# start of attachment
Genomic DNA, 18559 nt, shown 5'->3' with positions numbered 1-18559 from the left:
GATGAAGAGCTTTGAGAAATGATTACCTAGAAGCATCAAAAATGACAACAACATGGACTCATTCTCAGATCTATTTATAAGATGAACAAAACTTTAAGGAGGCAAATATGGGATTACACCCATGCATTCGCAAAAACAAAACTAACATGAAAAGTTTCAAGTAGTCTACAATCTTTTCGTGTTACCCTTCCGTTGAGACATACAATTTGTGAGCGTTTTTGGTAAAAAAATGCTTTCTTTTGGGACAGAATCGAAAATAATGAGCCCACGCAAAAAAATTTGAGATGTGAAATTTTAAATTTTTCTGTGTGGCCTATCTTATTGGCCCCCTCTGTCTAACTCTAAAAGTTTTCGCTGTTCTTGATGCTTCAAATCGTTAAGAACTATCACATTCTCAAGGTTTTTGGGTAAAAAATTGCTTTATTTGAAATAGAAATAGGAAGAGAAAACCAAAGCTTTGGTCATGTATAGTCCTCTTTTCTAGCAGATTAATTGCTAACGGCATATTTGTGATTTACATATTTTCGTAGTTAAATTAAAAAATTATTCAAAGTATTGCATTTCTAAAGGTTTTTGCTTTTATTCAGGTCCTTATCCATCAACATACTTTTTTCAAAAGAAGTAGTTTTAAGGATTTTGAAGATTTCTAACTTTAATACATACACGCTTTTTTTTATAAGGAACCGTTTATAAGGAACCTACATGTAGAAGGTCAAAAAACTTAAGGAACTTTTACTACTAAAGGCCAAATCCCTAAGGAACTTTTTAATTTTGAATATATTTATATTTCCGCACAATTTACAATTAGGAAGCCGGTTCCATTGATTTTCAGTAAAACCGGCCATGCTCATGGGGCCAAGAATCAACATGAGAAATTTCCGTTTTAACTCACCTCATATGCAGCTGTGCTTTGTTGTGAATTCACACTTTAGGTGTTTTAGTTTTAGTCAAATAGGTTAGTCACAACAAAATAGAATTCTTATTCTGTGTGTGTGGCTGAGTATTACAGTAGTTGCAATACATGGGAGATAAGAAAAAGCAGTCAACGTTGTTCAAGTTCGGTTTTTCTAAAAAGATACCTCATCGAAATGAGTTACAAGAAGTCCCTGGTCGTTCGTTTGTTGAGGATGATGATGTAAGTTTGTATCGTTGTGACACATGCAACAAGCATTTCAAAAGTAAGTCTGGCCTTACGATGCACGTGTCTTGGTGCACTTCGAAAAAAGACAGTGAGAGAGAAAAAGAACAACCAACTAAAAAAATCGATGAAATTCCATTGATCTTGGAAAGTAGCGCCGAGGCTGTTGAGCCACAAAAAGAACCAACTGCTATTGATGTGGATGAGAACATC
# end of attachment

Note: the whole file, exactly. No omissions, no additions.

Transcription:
Genomic DNA, 18559 nt, shown 5'->3' with positions numbered 1-18559 from the left:
GATGAAGAGCTTTGAGAAATGATTACCTAGAAGCATCAAAAATGACAACAACATGGACTCATTCTCAGATCTATTTATAAGATGAACAAAACTTTAAGGAGGCAAATATGGGATTACACCCATGCATTCGCAAAAACAAAACTAACATGAAAAGTTTCAAGTAGTCTACAATCTTTTCGTGTTACCCTTCCGTTGAGACATACAATTTGTGAGCGTTTTTGGTAAAAAAATGCTTTCTTTTGGGACAGAATCGAAAATAATGAGCCCACGCAAAAAAATTTGAGATGTGAAATTTTAAATTTTTCTGTGTGGCCTATCTTATTGGCCCCCTCTGTCTAACTCTAAAAGTTTTCGCTGTTCTTGATGCTTCAAATCGTTAAGAACTATCACATTCTCAAGGTTTTTGGGTAAAAAATTGCTTTATTTGAAATAGAAATAGGAAGAGAAAACCAAAGCTTTGGTCATGTATAGTCCTCTTTTCTAGCAGATTAATTGCTAACGGCATATTTGTGATTTACATATTTTCGTAGTTAAATTAAAAAATTATTCAAAGTATTGCATTTCTAAAGGTTTTTGCTTTTATTCAGGTCCTTATCCATCAACATACTTTTTTCAAAAGAAGTAGTTTTAAGGATTTTGAAGATTTCTAACTTTAATACATACACGCTTTTTTTTATAAGGAACCGTTTATAAGGAACCTACATGTAGAAGGTCAAAAAACTTAAGGAACTTTTACTACTAAAGGCCAAATCCCTAAGGAACTTTTTAATTTTGAATATATTTATATTTCCGCACAATTTACAATTAGGAAGCCGGTTCCATTGATTTTCAGTAAAACCGGCCATGCTCATGGGGCCAAGAATCAACATGAGAAATTTCCGTTTTAACTCACCTCATATGCAGCTGTGCTTTGTTGTGAATTCACACTTTAGGTGTTTTAGTTTTAGTCAAATAGGTTAGTCACAACAAAATAGAATTCTTATTCTGTGTGTGTGGCTGAGTATTACAGTAGTTGCAATACATGGGAGATAAGAAAAAGCAGTCAACGTTGTTCAAGTTCGGTTTTTCTAAAAAGATACCTCATCGAAATGAGTTACAAGAAGTCCCTGGTCGTTCGTTTGTTGAGGATGATGATGTAAGTTTGTATCGTTGTGACACATGCAACAAGCATTTCAAAAGTAAGTCTGGCCTTACGATGCACGTGTCTTGGTGCACTTCGAAAAAAGACAGTGAGAGAGAAAAAGAACAACCAACTAAAAAAATCGATGAAATTCCATTGATCTTGGAAAGTAGCGCCGAGGCTGTTGAGCCACAAAAAGAACCAACTGCTATTGATGTGGATGAGAACATC